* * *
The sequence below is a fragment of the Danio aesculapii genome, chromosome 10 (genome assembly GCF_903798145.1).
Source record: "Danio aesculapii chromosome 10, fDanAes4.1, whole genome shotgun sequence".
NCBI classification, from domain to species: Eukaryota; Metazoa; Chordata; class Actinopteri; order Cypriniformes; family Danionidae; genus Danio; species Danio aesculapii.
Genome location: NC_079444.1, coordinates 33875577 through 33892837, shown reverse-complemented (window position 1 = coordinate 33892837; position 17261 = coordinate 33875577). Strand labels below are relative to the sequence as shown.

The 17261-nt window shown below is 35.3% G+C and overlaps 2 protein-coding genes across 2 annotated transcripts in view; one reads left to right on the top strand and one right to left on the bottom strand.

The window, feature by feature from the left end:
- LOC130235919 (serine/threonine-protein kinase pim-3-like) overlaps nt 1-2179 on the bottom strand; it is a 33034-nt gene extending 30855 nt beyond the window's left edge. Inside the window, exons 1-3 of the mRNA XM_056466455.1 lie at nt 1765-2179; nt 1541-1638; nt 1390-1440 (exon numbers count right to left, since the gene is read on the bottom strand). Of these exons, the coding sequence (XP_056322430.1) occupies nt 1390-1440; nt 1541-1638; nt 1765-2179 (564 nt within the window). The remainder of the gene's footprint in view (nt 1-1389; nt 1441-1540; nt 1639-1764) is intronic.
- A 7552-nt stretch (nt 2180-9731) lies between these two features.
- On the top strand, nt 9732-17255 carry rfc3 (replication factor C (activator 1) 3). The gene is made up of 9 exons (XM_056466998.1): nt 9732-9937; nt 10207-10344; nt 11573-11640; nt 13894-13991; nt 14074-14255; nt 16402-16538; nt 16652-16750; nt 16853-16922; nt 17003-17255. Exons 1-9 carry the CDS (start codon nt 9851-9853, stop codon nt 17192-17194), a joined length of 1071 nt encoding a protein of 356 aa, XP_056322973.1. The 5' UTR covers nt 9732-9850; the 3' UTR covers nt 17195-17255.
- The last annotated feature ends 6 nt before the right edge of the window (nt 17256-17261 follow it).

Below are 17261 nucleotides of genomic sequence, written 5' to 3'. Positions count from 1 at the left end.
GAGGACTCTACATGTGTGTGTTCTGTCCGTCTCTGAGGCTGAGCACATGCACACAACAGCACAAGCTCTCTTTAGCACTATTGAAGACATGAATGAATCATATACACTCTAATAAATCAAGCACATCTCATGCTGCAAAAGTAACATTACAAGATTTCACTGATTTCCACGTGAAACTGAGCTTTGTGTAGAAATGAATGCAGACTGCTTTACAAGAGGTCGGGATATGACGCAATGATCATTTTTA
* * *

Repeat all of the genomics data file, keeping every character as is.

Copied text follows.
The sequence below is a fragment of the Danio aesculapii genome, chromosome 10 (genome assembly GCF_903798145.1).
Source record: "Danio aesculapii chromosome 10, fDanAes4.1, whole genome shotgun sequence".
NCBI classification, from domain to species: Eukaryota; Metazoa; Chordata; class Actinopteri; order Cypriniformes; family Danionidae; genus Danio; species Danio aesculapii.
Genome location: NC_079444.1, coordinates 33875577 through 33892837, shown reverse-complemented (window position 1 = coordinate 33892837; position 17261 = coordinate 33875577). Strand labels below are relative to the sequence as shown.

The 17261-nt window shown below is 35.3% G+C and overlaps 2 protein-coding genes across 2 annotated transcripts in view; one reads left to right on the top strand and one right to left on the bottom strand.

The window, feature by feature from the left end:
- LOC130235919 (serine/threonine-protein kinase pim-3-like) overlaps nt 1-2179 on the bottom strand; it is a 33034-nt gene extending 30855 nt beyond the window's left edge. Inside the window, exons 1-3 of the mRNA XM_056466455.1 lie at nt 1765-2179; nt 1541-1638; nt 1390-1440 (exon numbers count right to left, since the gene is read on the bottom strand). Of these exons, the coding sequence (XP_056322430.1) occupies nt 1390-1440; nt 1541-1638; nt 1765-2179 (564 nt within the window). The remainder of the gene's footprint in view (nt 1-1389; nt 1441-1540; nt 1639-1764) is intronic.
- A 7552-nt stretch (nt 2180-9731) lies between these two features.
- On the top strand, nt 9732-17255 carry rfc3 (replication factor C (activator 1) 3). The gene is made up of 9 exons (XM_056466998.1): nt 9732-9937; nt 10207-10344; nt 11573-11640; nt 13894-13991; nt 14074-14255; nt 16402-16538; nt 16652-16750; nt 16853-16922; nt 17003-17255. Exons 1-9 carry the CDS (start codon nt 9851-9853, stop codon nt 17192-17194), a joined length of 1071 nt encoding a protein of 356 aa, XP_056322973.1. The 5' UTR covers nt 9732-9850; the 3' UTR covers nt 17195-17255.
- The last annotated feature ends 6 nt before the right edge of the window (nt 17256-17261 follow it).

Below are 17261 nucleotides of genomic sequence, written 5' to 3'. Positions count from 1 at the left end.
GAGGACTCTACATGTGTGTGTTCTGTCCGTCTCTGAGGCTGAGCACATGCACACAACAGCACAAGCTCTCTTTAGCACTATTGAAGACATGAATGAATCATATACACTCTAATAAATCAAGCACATCTCATGCTGCAAAAGTAACATTACAAGATTTCACTGATTTCCACGTGAAACTGAGCTTTGTGTAGAAATGAATGCAGACTGCTTTACAAGAGGTCGGGATATGACGCAATGATCATTTTTA